I have been watching with such interest and enthusiasm. I have made myself a scholar. I have made your people my study. And I have watched with such keen attention. Such interest. My family worried that I might eventually fall into disgrace. They were right to worry. It was inevitable, I think now. My fall was destined to happen. I had become infected with an ailment uncommon among my people. An incurable sickness that robs the immortal of their joy and their certainty. I had become curious.

I am what you might call an Inbetweener. I was created to travel between the worlds, your world and mine, carrying important messages and the occasional sacred relic back and forth. I had been between so many times before, each time delivering my message, depositing my relic in some secret place, and each time bringing back with me some trivial little token, some small trophy back from your world to mine. I made these objects my study. I kept my mind bent on them, obsessively poring over each in what few private moments I could steal for myself. I made these objects my textbook. They were my learning. And they made me desperate to know and understand the people who had made them.

And it was on such a trip that I made my fatal mistake. I fell in love with Lana.

I was coming down to retrieve a sacred relic. A minor statue the priest had left locked in the vestibule closet. It had served the people well, having been prayed over for a hundred years. It had brought good luck, peaceful lives and bountiful crops to those who held it. It was an insult we could not bear to have it gathering dust in some forgotten church closet. And so, I was coming to retrieve it. To carry it home where it could serve its true purpose and derive power from the presence of those beyond faith.

And that’s when I saw her, praying at the altar. So intent. So fervent.


I saw her and knew, right away, I had to be right beside her.

To Bring You My Love (section 7)

More words. Want to read from the start? Here’s a Google doc with the entire story (so far).


And now Frieda is standing in a daze, looking from Sebastian to her phone and back to Sebastian as she presses numbers with clumsy thumbs. Her hands shaking so badly she can’t dial the simple three digits without messing up.

She cursed. Cursed again.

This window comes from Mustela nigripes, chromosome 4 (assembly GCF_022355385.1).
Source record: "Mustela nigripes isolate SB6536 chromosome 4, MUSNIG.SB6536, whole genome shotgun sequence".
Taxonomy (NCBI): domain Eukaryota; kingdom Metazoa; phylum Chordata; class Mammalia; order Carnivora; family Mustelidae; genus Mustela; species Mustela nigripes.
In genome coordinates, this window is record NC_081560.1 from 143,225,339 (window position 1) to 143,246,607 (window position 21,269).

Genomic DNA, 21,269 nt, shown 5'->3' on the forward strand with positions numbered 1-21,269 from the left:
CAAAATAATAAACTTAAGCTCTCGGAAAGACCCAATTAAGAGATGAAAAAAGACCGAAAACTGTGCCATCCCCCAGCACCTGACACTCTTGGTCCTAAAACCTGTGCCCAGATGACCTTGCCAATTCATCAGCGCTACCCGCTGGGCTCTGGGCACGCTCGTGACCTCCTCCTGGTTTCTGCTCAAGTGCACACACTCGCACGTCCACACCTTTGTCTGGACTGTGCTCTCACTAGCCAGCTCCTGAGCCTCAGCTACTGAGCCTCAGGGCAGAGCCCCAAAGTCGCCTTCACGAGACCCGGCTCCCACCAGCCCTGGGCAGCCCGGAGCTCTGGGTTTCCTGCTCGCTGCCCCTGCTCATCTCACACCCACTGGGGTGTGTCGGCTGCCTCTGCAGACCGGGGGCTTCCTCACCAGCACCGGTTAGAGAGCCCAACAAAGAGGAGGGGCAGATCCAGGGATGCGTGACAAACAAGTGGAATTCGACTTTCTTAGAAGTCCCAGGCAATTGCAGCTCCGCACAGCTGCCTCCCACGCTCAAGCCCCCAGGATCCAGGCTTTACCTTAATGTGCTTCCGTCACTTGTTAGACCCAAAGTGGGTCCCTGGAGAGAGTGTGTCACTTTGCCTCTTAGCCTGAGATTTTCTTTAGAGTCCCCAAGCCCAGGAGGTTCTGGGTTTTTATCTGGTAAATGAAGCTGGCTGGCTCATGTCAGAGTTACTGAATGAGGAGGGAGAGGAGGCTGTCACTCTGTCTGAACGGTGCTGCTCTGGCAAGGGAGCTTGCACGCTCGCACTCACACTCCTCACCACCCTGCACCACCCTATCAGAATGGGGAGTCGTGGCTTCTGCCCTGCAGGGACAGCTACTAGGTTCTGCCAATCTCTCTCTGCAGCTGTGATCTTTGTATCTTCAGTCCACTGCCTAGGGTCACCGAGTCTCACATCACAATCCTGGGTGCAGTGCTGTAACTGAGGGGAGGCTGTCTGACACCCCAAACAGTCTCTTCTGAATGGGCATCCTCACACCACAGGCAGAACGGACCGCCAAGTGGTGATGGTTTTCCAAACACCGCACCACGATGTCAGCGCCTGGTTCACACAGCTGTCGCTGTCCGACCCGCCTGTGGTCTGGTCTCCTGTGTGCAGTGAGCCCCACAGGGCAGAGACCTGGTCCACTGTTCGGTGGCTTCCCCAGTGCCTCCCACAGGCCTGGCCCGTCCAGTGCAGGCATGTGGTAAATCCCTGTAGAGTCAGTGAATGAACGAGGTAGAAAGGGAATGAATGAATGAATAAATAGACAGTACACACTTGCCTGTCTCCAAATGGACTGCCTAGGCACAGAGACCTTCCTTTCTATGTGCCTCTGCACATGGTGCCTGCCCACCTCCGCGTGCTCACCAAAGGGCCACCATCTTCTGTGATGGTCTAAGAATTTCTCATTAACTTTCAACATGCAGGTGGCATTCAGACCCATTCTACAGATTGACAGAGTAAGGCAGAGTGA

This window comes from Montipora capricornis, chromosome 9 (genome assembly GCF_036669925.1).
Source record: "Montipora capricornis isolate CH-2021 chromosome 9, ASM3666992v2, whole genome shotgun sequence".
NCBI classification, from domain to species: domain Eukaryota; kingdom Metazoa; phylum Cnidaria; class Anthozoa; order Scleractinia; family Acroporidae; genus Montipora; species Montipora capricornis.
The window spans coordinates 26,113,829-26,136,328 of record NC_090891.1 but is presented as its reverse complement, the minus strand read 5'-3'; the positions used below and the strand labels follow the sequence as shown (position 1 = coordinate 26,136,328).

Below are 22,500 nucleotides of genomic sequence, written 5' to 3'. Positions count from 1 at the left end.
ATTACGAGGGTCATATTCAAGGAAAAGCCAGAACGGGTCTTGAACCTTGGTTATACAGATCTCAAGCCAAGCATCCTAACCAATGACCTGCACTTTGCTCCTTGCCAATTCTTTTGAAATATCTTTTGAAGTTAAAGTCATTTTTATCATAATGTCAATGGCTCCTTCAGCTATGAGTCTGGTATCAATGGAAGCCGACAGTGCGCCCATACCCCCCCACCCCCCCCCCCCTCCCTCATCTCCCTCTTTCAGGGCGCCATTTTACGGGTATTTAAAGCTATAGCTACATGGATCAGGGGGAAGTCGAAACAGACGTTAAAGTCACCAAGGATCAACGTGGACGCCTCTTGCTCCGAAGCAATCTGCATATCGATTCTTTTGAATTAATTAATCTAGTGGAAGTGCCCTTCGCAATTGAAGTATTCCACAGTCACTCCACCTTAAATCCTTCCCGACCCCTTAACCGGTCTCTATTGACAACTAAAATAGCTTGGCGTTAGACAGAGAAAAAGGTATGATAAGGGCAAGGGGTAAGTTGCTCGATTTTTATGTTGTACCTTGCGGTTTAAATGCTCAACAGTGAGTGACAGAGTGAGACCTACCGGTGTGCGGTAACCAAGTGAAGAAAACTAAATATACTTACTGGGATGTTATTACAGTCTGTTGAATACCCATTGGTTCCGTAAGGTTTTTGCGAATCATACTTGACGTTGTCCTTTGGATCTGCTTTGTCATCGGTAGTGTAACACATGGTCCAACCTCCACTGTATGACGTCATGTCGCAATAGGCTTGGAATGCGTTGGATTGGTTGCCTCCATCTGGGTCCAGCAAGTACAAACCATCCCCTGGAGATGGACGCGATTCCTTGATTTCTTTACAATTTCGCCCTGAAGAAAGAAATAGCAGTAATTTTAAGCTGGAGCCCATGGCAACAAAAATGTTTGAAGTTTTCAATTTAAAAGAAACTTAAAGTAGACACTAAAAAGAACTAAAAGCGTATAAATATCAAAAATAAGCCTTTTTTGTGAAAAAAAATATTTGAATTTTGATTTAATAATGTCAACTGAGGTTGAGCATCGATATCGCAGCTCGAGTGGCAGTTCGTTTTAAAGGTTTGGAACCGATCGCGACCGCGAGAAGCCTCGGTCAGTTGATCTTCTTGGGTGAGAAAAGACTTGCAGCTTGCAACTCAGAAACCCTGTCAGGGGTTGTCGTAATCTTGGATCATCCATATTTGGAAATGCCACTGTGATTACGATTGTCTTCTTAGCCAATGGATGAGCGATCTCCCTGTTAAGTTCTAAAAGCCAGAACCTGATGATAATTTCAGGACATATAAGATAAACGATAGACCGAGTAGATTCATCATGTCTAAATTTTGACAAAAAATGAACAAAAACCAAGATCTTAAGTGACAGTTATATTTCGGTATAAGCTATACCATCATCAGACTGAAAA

“Why did you get out of the fucking car?” she yelled. “I was just trying to help. You should have let me help.”

Sebastian reached up to steady her hands. “I am grateful,” he said, a small smile forming. “You have been most kind. Most generous.”

“You need an ambulance. You could be hurt. That car flipped you really hard. You should dead.”

“I’m not,” he told her. “I can’t.” Though strictly speaking that last claim was uncertain. The times before Sebastian had known himself to be invulnerable while traveling in this realm, this body and mind unbreakable. And yet, this was all new experience. He was no longer traveling through this realm. Now he belonged here. Certainly, his body had limits. He had no idea what they might be.

“I’m not hurt,” he said again, although that was not strictly true. His entire body pulsed head to toe as if licked from inside by an angry flame. The pain was dull, pervasive. “I’ve had worse.” And that also was true. His body still wrecked from his punishing fall.

“I’m calling an ambulance,” she said again, opening her phone.

“Don’t,” he said, taking the phone from her. “You were right before. I’m not from here.”

“Undocumented? They still have to look at you. They have to fix you.”

“No. I’m not from here.” Sebastian tried to stand but his legs collapsed under his weight. Frieda caught him, eased him back onto the pavement. Realizing they were still standing in the middle of the road in the dead of night on the edge of town, she looked around for other cars. A few passed here and there along the interstate but the side loads and ramp were empty.

“Come over here.” She guided him to thin patch of gravel and grass on the road shoulder. “I shouldn’t be moving you. If you have internal bleeding, moving is very bad.”

“I’m not from here,” he said again, lifting his shirt. “I have suffered much worse.” He turned to show Frieda his bare back. “See.”

Even in the dim sodium light, Frieda could see the raw, jagged scars of flesh where Sebastian’s wings had recently been. The scars rose from Sebastian’s back like cold, purple mountains.

Frieda leaned in closer to get a better look.

“What are you?” she asked.

“I’m not from here,” he said again.

“Where exactly are you from?”

“Much farther than Europe.” He smiled and then actually laughed. Laughter was a feeling he had forgotten in his previous home. That high, cold ceiling was not a place of laughter. It was a place of serene thought and reverent reflection. It felt good to laugh. Once Sebastian started, he did not know how to stop.

Frieda was staring, her eyes wide, mouth open, as Sebastian gained control of himself.

“I don’t understand,” she told him.

“I can explain,” he said.

Frieda looked down at the place where Sebastian had recently lain. There was glass and a bit of shattered plastic from the car that hit him. There was no blood. There was no sign of injury.

“Okay. Explain.”

Sebastian smiled again. Strangely enough, he looked to Frieda as if he might actually be happy.

“I will. But not here. Further up the road.”

Frieda nodded.

Sebastian moved toward her car, but the first steps were unsteady and he nearly pitched over. Once again, Frieda caught him.

“Does it hurt?” she asked.

Sebastian shook his help. “No. Not pain. Balance. It takes a lot of concentration here to stand or walk. I lose focus.”